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Uncle Barb's

There’s no such thing as autobiography,
there’s only art and lies.

-Jeanette Winterson-


Queer Lit in 2011

Band of Thebes provides some of my favorite queer book commentary. In the article linked here, he discusses the "handful" of queer letters included in recent nominations. That handful includes some mediocre representation, i.e. Michael Cunningham's Nightfall. The Room by Emma Donoghue received the most attention. This book sat on me like a fat man full of contrivance.

I often find myself reminiscent for the 80's when as a professional book buyer there were so many lesbian books being published. Katherine V. Forrest, Jane Rule, Lisa Alther, Audre Lorde, Jeanette Winterson and many others were actively coming out with books during these times.  Additionally, older works were being revived, Ann Bannon's books were re-issued.   A critical milestone was crossed when  Alice Walker's The Color Purple addressed both race and sexuality.

Longing for soul food like Murder at the Nightwood Bar instead I get viscious, morbid works like Blow Fly from lesbian Patricia Cornwell.  Ostensibly straight Sara Paretsky writes better lesbian characters. Rita Mae Brown has devolved into ridiculousness. Sarah Waters continues to write engaging novels and is a bright light in the otherwise foggy world of lezzie lit.  Jeanette Winterson is one of the greatest writers of our time, yet The Power Book which is her most evidently lesbian work of late is frail compared to her other writing. The author who provides me the most solace in my search for intelligent lesbian fiction is Nicola Griffith. I love Aud Torvingen mysteries. I love her confident strength and heady perspective. Griffith's science fiction didn't grab me as much, only in that I appreciate a good writer.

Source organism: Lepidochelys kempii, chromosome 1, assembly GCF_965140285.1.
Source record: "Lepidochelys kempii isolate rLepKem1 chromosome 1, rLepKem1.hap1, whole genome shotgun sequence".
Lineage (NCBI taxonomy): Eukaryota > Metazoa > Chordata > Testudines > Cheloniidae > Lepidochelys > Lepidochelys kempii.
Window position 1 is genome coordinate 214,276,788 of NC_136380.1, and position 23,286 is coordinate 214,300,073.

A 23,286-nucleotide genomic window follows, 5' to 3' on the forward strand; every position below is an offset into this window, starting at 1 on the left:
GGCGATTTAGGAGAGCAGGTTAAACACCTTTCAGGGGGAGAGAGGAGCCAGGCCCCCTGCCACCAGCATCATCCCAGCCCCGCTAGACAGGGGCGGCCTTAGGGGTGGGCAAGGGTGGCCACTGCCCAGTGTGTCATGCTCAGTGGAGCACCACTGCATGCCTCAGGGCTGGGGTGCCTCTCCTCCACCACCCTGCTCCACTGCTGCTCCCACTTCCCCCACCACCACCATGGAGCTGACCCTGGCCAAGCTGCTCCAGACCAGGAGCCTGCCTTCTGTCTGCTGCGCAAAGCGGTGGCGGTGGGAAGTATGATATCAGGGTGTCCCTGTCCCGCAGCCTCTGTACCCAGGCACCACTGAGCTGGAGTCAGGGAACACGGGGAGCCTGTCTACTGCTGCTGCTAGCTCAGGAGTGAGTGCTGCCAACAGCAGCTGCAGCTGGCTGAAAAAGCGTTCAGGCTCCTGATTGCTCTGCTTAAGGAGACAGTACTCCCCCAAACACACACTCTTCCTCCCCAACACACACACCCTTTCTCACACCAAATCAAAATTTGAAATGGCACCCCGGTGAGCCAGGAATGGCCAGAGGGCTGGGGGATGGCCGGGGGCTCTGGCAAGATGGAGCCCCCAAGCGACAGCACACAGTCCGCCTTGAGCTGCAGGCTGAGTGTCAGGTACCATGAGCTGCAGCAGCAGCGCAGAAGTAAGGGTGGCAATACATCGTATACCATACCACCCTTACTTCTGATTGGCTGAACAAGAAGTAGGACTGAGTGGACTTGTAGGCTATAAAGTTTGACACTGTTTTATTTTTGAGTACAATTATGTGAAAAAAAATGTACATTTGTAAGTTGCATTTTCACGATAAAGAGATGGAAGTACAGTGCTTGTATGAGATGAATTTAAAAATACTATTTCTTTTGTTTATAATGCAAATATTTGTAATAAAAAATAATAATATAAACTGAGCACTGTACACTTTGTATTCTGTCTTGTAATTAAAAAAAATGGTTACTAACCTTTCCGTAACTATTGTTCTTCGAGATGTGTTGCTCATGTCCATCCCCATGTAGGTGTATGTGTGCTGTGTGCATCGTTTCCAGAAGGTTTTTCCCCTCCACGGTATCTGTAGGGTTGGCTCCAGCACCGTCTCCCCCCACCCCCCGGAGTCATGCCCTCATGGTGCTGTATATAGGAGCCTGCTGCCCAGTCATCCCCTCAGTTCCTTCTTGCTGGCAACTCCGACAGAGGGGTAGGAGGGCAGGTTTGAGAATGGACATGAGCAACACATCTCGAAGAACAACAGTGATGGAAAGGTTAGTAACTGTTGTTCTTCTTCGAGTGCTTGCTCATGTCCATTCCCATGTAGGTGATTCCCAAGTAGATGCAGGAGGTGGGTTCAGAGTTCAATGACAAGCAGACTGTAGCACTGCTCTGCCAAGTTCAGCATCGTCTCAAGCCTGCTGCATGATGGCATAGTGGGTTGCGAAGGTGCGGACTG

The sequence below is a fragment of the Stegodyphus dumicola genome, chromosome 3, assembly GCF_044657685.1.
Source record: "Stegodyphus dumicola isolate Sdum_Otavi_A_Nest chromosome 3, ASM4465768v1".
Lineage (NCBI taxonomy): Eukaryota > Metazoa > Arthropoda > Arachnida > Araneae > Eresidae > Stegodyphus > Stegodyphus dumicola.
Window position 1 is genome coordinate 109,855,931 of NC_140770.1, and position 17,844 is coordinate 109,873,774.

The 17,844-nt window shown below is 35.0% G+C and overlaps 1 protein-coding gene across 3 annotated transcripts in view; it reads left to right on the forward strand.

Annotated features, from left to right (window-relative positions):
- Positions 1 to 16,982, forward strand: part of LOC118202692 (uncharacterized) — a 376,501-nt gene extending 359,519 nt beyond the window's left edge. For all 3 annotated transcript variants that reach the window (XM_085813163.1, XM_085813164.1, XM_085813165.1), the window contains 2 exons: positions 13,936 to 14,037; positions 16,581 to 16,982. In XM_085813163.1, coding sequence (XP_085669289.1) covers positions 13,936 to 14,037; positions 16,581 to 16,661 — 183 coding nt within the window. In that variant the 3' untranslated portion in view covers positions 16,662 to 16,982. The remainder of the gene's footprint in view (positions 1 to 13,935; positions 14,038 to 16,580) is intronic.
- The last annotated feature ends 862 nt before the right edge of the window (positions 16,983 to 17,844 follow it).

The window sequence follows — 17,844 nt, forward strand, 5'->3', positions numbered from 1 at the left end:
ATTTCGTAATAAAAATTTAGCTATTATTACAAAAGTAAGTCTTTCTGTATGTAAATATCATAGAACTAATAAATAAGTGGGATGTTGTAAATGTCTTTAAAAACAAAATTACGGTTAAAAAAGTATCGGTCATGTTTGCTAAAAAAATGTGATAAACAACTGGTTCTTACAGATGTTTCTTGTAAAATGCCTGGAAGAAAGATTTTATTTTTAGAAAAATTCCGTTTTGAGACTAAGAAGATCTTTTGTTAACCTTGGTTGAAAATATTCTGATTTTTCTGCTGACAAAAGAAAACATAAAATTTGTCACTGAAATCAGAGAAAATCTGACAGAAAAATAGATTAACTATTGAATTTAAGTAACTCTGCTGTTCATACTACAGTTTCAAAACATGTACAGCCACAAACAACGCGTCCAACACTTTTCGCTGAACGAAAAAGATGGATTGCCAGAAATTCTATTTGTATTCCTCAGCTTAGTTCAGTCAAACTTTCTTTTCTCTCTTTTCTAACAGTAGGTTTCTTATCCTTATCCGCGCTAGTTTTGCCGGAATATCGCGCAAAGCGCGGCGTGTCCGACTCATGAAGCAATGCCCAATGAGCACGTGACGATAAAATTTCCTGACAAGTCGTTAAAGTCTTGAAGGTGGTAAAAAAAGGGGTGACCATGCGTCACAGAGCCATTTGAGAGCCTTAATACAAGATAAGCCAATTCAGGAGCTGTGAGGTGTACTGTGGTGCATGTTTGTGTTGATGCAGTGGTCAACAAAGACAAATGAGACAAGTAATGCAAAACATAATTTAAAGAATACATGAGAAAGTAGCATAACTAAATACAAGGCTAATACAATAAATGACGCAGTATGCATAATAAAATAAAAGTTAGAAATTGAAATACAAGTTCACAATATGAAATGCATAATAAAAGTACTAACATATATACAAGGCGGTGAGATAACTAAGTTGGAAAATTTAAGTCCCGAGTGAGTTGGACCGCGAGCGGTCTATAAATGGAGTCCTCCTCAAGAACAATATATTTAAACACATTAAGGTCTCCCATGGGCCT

On the guys side of the publishing world there are a few favorites that provide a queer world that I enjoy. Michael Nava has rarely disappointed. His storytelling is just what I need after a long day at work. Christopher Rice can also tell a plausible story and I have enjoyed watching him grow. Alan Hollingsworth works his material with a bit of a heavy hand for me. I liked In the Line of Beauty and hated Stranger's Child. Armistad Maupin is like having a friend that tells wonderful stories.


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